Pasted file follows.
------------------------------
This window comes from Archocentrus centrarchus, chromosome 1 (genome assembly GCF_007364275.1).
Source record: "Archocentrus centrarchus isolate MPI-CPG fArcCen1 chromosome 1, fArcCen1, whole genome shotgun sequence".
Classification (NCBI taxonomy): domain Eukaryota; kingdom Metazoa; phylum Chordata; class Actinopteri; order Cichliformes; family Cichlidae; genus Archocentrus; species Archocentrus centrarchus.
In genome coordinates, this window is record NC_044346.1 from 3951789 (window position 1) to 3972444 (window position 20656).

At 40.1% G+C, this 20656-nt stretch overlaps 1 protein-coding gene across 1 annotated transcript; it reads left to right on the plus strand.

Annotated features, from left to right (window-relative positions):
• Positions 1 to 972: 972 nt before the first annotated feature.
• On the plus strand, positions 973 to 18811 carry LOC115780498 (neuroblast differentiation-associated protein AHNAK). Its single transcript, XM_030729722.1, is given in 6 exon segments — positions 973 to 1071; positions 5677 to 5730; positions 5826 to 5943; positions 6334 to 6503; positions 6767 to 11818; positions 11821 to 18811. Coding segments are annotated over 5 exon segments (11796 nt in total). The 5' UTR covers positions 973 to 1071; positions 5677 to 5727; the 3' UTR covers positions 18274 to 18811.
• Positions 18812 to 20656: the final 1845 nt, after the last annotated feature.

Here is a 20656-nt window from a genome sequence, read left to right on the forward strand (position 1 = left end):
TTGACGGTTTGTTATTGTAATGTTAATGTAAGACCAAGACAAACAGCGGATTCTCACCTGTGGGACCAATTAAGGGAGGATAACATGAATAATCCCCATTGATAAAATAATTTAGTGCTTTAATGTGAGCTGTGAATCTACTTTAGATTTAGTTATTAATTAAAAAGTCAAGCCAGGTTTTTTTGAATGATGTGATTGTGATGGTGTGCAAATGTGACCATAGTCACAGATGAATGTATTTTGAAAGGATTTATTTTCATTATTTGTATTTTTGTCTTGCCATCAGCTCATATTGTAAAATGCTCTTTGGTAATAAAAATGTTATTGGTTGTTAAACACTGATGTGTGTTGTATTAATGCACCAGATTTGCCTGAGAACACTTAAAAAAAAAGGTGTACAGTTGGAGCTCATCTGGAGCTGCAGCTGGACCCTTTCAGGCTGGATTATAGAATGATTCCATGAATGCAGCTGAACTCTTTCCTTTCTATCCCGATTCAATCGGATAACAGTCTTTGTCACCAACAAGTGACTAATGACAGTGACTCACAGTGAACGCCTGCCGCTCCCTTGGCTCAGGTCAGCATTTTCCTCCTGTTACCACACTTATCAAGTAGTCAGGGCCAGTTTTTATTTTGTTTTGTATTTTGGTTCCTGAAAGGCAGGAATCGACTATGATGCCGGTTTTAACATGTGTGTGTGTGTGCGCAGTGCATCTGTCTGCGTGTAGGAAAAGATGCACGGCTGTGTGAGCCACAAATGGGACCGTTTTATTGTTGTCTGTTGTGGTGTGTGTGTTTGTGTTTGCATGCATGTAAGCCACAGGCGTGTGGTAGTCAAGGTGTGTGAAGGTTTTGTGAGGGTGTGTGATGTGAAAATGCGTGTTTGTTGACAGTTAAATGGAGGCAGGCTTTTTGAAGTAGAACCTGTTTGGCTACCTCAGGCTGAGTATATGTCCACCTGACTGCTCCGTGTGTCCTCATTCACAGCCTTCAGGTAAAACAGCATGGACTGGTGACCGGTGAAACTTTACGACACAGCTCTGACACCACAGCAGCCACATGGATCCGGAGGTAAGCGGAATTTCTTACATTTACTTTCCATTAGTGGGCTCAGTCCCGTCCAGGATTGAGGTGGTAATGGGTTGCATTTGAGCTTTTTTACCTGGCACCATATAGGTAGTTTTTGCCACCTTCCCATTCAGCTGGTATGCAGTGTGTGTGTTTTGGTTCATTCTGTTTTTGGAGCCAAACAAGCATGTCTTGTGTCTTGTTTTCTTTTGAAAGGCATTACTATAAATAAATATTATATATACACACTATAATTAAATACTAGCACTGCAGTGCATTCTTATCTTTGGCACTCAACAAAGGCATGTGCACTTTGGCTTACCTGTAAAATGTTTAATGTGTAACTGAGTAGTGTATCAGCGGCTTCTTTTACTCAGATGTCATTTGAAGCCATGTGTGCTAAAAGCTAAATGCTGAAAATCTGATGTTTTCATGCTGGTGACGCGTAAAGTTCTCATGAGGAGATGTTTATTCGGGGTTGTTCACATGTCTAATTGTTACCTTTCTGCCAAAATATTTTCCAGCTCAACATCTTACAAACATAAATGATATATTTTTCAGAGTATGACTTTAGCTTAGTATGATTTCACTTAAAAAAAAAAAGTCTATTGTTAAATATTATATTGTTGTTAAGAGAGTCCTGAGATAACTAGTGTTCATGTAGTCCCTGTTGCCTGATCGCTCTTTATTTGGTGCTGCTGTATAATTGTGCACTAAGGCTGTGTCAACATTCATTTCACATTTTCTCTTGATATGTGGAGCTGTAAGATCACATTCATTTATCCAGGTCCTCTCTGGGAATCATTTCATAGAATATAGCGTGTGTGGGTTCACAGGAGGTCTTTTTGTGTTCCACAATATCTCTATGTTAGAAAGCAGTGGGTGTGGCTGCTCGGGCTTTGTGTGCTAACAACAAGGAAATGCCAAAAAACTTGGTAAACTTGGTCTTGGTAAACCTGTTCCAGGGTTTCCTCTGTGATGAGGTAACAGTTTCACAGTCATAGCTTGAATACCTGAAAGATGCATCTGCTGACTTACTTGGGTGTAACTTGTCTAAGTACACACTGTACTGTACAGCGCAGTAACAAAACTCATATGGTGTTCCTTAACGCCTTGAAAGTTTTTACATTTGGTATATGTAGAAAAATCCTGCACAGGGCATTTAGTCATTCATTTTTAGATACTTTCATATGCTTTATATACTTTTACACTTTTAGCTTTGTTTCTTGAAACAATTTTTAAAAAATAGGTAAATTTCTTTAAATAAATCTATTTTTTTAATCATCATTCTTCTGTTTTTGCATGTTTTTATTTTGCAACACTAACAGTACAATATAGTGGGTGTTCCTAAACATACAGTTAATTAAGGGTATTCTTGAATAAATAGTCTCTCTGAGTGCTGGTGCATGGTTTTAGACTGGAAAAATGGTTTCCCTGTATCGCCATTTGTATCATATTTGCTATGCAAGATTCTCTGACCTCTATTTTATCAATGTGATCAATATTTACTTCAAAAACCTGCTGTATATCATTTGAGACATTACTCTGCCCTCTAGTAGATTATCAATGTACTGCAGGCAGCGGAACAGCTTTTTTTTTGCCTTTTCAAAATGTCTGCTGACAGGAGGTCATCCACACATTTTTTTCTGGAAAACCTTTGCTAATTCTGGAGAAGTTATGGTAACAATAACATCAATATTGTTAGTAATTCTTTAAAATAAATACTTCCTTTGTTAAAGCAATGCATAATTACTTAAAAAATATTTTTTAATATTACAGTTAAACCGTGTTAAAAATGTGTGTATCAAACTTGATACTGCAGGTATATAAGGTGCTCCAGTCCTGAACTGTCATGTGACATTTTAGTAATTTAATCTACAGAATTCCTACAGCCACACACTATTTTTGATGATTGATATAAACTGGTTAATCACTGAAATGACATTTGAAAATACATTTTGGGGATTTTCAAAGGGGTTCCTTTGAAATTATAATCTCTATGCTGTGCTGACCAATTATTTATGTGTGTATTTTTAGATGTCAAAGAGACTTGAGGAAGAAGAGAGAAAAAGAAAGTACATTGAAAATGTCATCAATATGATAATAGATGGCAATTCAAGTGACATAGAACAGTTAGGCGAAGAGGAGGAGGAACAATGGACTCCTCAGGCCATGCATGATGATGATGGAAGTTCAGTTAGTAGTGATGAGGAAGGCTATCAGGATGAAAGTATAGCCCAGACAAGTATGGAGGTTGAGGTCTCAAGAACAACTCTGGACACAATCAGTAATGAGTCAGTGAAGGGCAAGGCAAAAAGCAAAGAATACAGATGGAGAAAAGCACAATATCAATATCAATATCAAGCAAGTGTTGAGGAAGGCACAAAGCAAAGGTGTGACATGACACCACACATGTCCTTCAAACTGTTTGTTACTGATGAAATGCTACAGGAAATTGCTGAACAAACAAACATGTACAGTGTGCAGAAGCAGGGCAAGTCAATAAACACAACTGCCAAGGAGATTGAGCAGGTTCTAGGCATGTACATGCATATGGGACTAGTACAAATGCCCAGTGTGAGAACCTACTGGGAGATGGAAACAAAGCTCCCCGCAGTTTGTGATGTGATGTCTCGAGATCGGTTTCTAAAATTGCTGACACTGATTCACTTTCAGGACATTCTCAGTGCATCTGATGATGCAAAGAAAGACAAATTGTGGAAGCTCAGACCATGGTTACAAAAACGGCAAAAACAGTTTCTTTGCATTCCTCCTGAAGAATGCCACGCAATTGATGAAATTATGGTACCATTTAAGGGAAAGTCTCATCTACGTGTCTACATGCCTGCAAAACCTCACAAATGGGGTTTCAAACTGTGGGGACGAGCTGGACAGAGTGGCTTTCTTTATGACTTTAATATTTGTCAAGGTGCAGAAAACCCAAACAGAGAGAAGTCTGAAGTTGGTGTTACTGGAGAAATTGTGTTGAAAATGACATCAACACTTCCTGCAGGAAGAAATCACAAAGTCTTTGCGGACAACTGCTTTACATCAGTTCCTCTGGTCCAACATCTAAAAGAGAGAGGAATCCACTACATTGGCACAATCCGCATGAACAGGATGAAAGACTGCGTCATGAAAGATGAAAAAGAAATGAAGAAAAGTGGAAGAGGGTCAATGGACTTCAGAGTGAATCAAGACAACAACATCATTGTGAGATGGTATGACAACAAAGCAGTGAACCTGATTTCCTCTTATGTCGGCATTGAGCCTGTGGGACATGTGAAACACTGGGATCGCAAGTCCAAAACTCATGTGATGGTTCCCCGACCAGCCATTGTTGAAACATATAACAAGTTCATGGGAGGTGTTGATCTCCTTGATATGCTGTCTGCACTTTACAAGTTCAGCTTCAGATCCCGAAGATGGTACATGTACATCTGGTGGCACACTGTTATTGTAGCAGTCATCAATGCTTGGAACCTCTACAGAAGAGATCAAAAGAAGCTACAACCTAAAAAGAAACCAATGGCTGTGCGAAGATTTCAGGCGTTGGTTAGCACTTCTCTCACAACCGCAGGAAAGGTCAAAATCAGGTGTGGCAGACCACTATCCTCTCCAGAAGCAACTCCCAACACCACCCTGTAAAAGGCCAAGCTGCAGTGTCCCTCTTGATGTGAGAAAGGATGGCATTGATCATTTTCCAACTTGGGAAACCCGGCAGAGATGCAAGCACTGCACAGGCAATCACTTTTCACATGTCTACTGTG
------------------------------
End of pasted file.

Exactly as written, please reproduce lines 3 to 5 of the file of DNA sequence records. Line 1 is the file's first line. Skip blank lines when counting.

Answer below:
Classification (NCBI taxonomy): domain Eukaryota; kingdom Metazoa; phylum Chordata; class Actinopteri; order Cichliformes; family Cichlidae; genus Archocentrus; species Archocentrus centrarchus.
In genome coordinates, this window is record NC_044346.1 from 3951789 (window position 1) to 3972444 (window position 20656).

At 40.1% G+C, this 20656-nt stretch overlaps 1 protein-coding gene across 1 annotated transcript; it reads left to right on the plus strand.